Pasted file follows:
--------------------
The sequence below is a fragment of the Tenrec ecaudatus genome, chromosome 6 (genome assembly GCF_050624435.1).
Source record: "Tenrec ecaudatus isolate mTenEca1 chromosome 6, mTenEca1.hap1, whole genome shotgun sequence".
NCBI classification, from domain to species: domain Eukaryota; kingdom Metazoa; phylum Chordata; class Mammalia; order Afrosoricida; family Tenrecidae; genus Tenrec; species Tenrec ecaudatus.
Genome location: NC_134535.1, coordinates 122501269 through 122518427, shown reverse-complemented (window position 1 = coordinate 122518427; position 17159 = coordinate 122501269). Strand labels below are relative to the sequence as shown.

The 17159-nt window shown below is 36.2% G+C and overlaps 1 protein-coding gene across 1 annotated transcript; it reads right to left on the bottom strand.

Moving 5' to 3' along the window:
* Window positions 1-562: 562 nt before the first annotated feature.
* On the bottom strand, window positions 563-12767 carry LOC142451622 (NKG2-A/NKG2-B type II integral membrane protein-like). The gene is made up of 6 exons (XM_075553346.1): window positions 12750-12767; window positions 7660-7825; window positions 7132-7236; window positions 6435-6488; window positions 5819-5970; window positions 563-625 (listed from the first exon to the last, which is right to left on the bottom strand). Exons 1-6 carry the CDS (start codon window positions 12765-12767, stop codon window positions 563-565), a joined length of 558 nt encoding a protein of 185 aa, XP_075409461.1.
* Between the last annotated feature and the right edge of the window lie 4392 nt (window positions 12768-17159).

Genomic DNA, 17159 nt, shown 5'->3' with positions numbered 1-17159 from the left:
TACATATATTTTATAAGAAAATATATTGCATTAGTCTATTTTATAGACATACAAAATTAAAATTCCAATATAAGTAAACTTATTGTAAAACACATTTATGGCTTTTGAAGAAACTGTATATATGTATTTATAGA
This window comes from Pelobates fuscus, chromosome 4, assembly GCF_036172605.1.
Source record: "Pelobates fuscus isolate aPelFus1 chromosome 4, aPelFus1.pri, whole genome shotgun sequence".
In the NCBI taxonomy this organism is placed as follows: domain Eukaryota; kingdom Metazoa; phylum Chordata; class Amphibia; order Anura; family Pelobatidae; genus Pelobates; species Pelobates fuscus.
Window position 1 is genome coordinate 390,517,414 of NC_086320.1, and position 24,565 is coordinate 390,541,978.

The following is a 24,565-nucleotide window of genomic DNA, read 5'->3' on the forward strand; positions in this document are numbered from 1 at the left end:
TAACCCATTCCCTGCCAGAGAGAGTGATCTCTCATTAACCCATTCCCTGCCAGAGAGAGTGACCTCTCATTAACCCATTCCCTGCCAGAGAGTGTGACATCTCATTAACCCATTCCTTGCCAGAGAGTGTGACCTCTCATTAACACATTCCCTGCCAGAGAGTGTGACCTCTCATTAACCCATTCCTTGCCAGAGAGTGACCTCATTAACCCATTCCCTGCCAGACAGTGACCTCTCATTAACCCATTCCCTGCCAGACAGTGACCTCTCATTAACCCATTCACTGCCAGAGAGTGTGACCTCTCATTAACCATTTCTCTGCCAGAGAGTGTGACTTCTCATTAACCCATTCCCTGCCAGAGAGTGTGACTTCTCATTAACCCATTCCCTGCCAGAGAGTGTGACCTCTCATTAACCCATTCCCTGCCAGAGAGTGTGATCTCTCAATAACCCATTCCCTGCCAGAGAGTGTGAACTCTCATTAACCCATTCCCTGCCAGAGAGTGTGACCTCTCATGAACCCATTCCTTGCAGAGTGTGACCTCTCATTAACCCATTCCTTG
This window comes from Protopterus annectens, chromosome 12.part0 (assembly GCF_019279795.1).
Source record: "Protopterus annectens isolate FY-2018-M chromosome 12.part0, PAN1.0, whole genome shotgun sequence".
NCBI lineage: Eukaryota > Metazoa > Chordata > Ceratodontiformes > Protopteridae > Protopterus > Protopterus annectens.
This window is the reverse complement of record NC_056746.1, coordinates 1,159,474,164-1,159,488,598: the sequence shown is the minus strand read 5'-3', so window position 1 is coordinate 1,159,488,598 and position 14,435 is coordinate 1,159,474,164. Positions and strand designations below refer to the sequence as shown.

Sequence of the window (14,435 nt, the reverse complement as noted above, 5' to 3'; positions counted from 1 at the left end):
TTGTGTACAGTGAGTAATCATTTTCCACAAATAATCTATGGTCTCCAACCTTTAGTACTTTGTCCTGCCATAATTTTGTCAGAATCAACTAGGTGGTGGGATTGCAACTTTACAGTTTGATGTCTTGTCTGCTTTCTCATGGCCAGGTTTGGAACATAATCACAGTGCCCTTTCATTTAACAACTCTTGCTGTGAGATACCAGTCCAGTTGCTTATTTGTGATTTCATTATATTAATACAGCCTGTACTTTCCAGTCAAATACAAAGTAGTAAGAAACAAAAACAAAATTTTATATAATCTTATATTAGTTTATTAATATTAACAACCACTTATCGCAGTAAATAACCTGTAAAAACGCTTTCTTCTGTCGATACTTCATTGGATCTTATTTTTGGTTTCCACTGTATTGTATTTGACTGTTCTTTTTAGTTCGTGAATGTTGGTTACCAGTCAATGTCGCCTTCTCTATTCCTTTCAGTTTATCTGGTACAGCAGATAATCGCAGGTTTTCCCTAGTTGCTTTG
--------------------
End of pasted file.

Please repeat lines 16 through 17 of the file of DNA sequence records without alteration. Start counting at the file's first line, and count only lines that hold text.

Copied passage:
The following is a 24,565-nucleotide window of genomic DNA, read 5'->3' on the forward strand; positions in this document are numbered from 1 at the left end:
TAACCCATTCCCTGCCAGAGAGAGTGATCTCTCATTAACCCATTCCCTGCCAGAGAGAGTGACCTCTCATTAACCCATTCCCTGCCAGAGAGTGTGACATCTCATTAACCCATTCCTTGCCAGAGAGTGTGACCTCTCATTAACACATTCCCTGCCAGAGAGTGTGACCTCTCATTAACCCATTCCTTGCCAGAGAGTGACCTCATTAACCCATTCCCTGCCAGACAGTGACCTCTCATTAACCCATTCCCTGCCAGACAGTGACCTCTCATTAACCCATTCACTGCCAGAGAGTGTGACCTCTCATTAACCATTTCTCTGCCAGAGAGTGTGACTTCTCATTAACCCATTCCCTGCCAGAGAGTGTGACTTCTCATTAACCCATTCCCTGCCAGAGAGTGTGACCTCTCATTAACCCATTCCCTGCCAGAGAGTGTGATCTCTCAATAACCCATTCCCTGCCAGAGAGTGTGAACTCTCATTAACCCATTCCCTGCCAGAGAGTGTGACCTCTCATGAACCCATTCCTTGCAGAGTGTGACCTCTCATTAACCCATTCCTTG